Bubble, Bubble, Toil and Trouble
Election cross-over dreams become a nightmare
Last Friday members of the nonpartisan election group, CourageCampaign.org, were surfing the Web when they discovered a blog posting noting that Los Angeles County voters faced what organization spokesman Rick Jacobs calls "bubble trouble." In order for any of the county's 776,000 voters who have registered Nonpartisan to vote in the open primaries for the Democratic or American Independent parties, they would have to mark an extra bubble on the ballot naming the party for which they wished to cast a cross-over ballot. After a weekend of research, Jacobs says, CC.org contacted the office of L.A.'s Registrar of Voters on Sunday and were told it was true -- an extra bubble had to be inked, and, yes, it could prove to be a big headache on election day. The bottom line: If the “declaration” bubble is not inked on a Nonpartisan ballot, the voter's presidential preference would be voided, though not the part pertaining to propositions.
By noon election day, CC.org's worst fears were realized as voters began complaining that poll workers hadn't pointed out the extra bubble. The registrar's office has tried to get word out to its workers about the issue but at this point it's impossible to know how many votes have been lost. One thing is certain, however: It will be impossible to conduct a recount of the cross-over ballots because voters were handed both Nonpartisan and Democratic ballots and there are cases where the bubble numbers for candidates from different parties overlap. While cross-over votes inked on Democratic ballots should be okay, Jacobs says most poll workers were instructed to issue Nonpartisan ballots to crossovers because the registrar's office wants to keep a statistical record of the number of Nonpartisan voters crossing over.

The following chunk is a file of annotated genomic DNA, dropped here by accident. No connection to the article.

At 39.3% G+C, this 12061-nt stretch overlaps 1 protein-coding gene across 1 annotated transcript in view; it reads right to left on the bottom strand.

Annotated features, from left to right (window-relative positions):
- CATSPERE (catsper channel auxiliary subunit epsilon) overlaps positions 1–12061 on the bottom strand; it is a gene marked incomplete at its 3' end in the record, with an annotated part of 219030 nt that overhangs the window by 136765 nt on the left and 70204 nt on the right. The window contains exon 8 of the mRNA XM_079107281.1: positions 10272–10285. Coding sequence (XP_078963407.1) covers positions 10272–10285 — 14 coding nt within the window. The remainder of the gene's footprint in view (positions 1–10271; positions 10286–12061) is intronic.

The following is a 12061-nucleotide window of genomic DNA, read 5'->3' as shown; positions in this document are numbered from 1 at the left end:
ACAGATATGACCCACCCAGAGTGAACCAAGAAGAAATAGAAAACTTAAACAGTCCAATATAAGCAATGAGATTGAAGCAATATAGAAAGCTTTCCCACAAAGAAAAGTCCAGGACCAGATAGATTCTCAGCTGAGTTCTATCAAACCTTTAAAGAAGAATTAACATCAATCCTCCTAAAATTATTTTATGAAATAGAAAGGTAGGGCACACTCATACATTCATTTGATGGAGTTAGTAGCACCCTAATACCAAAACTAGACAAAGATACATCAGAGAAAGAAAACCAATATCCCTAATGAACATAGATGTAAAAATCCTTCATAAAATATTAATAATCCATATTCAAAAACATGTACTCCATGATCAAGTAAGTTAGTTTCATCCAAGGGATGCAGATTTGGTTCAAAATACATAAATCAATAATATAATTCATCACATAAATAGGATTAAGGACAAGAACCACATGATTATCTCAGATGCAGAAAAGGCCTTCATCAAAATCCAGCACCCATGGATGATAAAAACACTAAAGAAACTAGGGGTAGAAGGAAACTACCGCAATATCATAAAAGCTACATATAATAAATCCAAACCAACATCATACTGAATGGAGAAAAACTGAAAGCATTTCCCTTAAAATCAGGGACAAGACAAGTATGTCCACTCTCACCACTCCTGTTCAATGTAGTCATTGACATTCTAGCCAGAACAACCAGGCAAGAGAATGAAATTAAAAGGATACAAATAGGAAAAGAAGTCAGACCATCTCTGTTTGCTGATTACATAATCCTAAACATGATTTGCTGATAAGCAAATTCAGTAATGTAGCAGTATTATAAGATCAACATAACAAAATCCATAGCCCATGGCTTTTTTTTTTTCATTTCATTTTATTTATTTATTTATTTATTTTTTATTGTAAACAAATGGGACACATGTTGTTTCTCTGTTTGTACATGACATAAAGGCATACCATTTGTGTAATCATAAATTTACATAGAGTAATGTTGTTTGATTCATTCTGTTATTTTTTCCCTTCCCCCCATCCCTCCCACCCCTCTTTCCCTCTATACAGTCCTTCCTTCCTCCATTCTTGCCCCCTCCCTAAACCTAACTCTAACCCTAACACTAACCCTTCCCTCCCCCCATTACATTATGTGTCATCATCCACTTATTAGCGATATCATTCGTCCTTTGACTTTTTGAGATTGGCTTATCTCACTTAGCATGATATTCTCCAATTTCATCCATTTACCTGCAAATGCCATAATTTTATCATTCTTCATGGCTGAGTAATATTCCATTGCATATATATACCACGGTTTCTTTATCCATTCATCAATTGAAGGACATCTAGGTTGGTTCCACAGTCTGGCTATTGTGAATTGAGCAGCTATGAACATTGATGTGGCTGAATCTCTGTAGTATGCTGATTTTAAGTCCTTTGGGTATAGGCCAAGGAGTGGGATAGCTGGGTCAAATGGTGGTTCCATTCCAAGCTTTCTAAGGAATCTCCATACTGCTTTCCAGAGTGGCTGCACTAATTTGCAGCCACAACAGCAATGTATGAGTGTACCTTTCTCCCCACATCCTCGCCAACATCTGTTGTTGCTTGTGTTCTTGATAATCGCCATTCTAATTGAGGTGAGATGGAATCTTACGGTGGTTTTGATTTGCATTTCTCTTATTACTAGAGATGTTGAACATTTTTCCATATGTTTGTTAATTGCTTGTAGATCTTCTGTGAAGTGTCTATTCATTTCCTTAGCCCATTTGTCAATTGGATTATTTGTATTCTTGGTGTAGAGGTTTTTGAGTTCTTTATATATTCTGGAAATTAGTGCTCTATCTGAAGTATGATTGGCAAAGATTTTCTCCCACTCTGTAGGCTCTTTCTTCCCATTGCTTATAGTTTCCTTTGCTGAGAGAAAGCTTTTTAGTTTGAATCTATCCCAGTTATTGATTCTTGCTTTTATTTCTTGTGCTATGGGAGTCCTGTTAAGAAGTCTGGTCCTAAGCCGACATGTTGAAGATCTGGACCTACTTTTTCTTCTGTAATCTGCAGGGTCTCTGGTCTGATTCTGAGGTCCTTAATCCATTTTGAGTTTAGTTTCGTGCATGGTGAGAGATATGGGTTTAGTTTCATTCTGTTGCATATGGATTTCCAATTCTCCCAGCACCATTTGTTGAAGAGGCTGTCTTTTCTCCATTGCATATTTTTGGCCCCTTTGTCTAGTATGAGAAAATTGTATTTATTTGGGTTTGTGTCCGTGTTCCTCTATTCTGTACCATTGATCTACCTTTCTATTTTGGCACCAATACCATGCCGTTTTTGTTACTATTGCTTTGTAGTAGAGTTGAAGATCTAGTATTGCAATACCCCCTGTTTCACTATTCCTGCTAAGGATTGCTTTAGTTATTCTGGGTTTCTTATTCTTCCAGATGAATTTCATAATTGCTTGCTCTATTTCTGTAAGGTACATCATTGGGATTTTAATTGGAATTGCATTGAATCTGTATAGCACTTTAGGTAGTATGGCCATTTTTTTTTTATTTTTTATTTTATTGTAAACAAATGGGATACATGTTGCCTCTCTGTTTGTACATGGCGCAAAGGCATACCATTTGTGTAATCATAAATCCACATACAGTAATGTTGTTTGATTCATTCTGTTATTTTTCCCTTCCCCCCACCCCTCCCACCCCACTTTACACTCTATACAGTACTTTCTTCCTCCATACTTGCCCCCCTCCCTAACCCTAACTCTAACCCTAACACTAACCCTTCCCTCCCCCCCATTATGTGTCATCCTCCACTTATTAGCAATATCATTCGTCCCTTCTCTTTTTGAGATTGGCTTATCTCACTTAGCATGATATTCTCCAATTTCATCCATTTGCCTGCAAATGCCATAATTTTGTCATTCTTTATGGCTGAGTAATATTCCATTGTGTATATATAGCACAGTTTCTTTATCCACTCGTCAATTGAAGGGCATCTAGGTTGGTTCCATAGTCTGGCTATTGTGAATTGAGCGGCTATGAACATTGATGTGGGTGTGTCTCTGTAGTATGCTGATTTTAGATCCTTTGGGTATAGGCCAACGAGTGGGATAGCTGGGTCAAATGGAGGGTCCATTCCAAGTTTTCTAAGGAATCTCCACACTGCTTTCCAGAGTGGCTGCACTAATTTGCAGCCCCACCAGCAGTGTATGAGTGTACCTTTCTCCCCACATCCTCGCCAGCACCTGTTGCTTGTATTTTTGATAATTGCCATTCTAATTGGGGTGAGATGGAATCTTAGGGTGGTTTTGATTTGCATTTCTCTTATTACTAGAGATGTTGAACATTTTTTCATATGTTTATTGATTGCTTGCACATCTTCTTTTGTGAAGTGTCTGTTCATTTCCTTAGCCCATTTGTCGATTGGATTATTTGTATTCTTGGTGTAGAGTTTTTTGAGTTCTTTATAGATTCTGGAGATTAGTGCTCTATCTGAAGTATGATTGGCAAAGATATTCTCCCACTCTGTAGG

CC.org is asking the registrar's office to expand the normal one-percent sampling it conducts after election day to look for how many Nonpartisan ballots have a Demo presidential bubble inked, but not the intent-to-crossover bubble at the top.
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“This is not Florida 2000, it's Los Angeles 2008,” L.A. City Councilman Eric Garcetti told the L.A. Weekly. Garcetti, a prominent Barak Obama supporter, acknowledged that the bubble snafu could leave a bitter aftertaste in the mouths of voters who will claim that most Nonpartisan cross-over votes would have gone to their candidate.
“Whoever designed this ballot,” Garcetti said, “literally put an extra impediment. Obama is all about bringing people in. To have worked as hard as we have over the last year – I would hate to see the election decided against us because of bad design.”
When asked if he had personally been able to speak with acting registrar Dean Logan, Garcetti said, “We've reached out and have a call in.”
No doubt Garcetti heard what reporters have been hearing all day when they call the registrar's media office: "We're either away from our desks or on another line."
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